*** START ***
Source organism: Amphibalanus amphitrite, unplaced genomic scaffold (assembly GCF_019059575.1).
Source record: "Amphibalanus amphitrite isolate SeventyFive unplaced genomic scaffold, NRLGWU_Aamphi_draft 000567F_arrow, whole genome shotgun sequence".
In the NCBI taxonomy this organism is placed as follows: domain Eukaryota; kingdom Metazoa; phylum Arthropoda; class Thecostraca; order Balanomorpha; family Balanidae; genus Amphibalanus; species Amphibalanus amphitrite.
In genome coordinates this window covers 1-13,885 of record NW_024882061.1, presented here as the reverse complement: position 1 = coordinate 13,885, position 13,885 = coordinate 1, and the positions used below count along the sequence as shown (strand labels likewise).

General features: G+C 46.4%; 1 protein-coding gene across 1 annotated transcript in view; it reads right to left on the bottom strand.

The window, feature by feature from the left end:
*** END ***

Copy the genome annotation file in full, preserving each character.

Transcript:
Source organism: Amphibalanus amphitrite, unplaced genomic scaffold (assembly GCF_019059575.1).
Source record: "Amphibalanus amphitrite isolate SeventyFive unplaced genomic scaffold, NRLGWU_Aamphi_draft 000567F_arrow, whole genome shotgun sequence".
In the NCBI taxonomy this organism is placed as follows: domain Eukaryota; kingdom Metazoa; phylum Arthropoda; class Thecostraca; order Balanomorpha; family Balanidae; genus Amphibalanus; species Amphibalanus amphitrite.
In genome coordinates this window covers 1-13,885 of record NW_024882061.1, presented here as the reverse complement: position 1 = coordinate 13,885, position 13,885 = coordinate 1, and the positions used below count along the sequence as shown (strand labels likewise).

General features: G+C 46.4%; 1 protein-coding gene across 1 annotated transcript in view; it reads right to left on the bottom strand.

The window, feature by feature from the left end: